There are now seven women Members of Parliament (MPs) in the National Assembly of Bhutan, up from four each in 2008 and 2013. Thanks to the recent general election that saw the country elect seven out of 10 women candidates.
Now, that’s a record number of female MPs in the National Assembly since the first elections in 2008.
“When we look at numbers, seven may not be a lot. In the context of 47, seven is not much but in the context of 10, when you put the denominator as 10 and you select seven, that is 70 per cent of women winning,” DNT’s North Thimphu MP elect Dechen Wangmo said.
“This is something to be happy about and it’s very encouraging,” she added.
Except for Dechen Wangmo whose contender was a female, the rest women MP-elects won over their male contenders.
They say the general election’s results send a strong message. It’s an indication of the Bhutanese society becoming more open to not just the idea of having elected women representatives but actually embracing and accepting it by electing them.
As DNT’s Tashichhoeling MP-elect Dil Maya Rai put it, the Bhutanese voters are now, more than ever, ready to get women leaders on board.
“The mindset of our people has changed. They have started placing us on an equal footing with men,” Dil Maya Rai, the MP-elect of Tashichhoeling constituency in Samtse, said.
To ensure there’s no going back, Dil Maya Rai said, it’s important that women continue to take part in the elections.
“We just need to come forward to participate and give the voters a choice,” the Tashichhoeling MP-elect said.
The DPT’s Norbu Wangzom is the MP-elect of Jomotsangkha_Martshala constituency in Samdrup Jongkhar. It’s her comeback to the parliament of Bhutan.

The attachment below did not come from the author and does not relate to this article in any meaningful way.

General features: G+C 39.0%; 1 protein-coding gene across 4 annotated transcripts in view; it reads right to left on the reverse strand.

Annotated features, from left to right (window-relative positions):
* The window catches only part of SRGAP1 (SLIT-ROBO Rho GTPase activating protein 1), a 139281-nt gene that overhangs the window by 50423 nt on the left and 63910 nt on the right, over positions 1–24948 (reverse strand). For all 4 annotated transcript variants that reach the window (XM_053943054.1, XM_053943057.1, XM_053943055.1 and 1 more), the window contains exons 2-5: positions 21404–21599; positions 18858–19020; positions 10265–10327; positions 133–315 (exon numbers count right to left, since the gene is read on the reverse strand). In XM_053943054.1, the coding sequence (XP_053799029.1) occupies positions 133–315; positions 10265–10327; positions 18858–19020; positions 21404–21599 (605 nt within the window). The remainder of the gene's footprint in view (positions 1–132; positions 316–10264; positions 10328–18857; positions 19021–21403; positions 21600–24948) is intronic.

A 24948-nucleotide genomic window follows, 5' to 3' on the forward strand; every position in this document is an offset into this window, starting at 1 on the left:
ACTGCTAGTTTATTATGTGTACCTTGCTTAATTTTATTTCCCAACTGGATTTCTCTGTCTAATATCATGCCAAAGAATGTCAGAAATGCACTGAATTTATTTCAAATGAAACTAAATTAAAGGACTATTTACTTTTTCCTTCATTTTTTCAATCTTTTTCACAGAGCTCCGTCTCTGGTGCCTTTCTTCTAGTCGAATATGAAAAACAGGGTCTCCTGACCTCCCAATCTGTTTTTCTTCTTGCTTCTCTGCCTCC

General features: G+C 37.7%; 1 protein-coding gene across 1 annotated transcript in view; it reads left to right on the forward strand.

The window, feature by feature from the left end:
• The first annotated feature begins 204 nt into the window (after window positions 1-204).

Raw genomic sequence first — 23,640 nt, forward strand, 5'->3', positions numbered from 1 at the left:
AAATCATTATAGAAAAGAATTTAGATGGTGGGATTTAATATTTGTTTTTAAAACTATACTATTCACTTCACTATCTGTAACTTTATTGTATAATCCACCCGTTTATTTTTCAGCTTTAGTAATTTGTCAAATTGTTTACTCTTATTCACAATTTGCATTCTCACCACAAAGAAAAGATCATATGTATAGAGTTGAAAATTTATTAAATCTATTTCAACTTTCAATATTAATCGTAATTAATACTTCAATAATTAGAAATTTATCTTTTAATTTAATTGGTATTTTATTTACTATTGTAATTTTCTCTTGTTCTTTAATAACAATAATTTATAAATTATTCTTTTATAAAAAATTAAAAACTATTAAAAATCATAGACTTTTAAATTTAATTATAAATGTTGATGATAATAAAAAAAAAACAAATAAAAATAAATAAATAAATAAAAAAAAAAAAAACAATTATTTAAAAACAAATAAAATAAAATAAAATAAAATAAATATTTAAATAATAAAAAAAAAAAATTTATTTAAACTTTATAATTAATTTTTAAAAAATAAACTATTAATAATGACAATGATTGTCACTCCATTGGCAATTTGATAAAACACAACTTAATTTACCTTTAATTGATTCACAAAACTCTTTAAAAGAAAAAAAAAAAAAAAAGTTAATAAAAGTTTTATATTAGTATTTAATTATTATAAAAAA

She represented the constituency in the first democratically elected government from 2008-2012.
“In the past, men and women were judged based on their physical strength, but now people judge differently,” she said.
It’s no longer about only brawn but brain as well, she says.
The MP-elect of Sombaykha in Haa, Dorjee Wangmo and Gasa’s Khamaed_Lunana MP-elect Yeshey Dem are the youngest of the seven female MP-elects. This is their first stint as a member of parliament.
“People say there aren’t much support for aspiring women parliamentarians. I think it’s just a matter of time and about women coming forward. If women are forth coming and take opportunity, people are supportive,” Dorjee Wangmo said.
The MP-elect of Khamaed_Lunana, Yeshey Dem, had the same view to share.
“The reason why people voted for men in my constituency until today is because there were no women who came forward to contest. In my constituency, I’m the first female contestant and I received huge support from my people,” she said.
An increase in the number of elected women representatives, even if it is just by one or two, is a big achievement for a country like Bhutan that suffers from poor women representation in the decision making spheres.
Women leadership remains poor across sectors with the situation particularly dismal in the parliament.
Lack of trust in women leadership continues to be one of the reasons why only few women make it to the positions of importance.
Stereotypes around gender roles shape peoples’ perception about women’s ability to take on positions that deviate from their conventional role of a home maker.
While it might take some time for Bhutan, or perhaps another era, to see a more gender representative parliament, every single win is a step closer to achieving this goal.
The 2018 National Assembly Election started with 18 women candidates in the four political parties of BKP, DNT, DPT and PDP.
After BKP and PDP got ousted in the Primary Round, the 10 women, five each from DNT and DPT, were among the 94 candidates who contested for a seat in the National Assembly.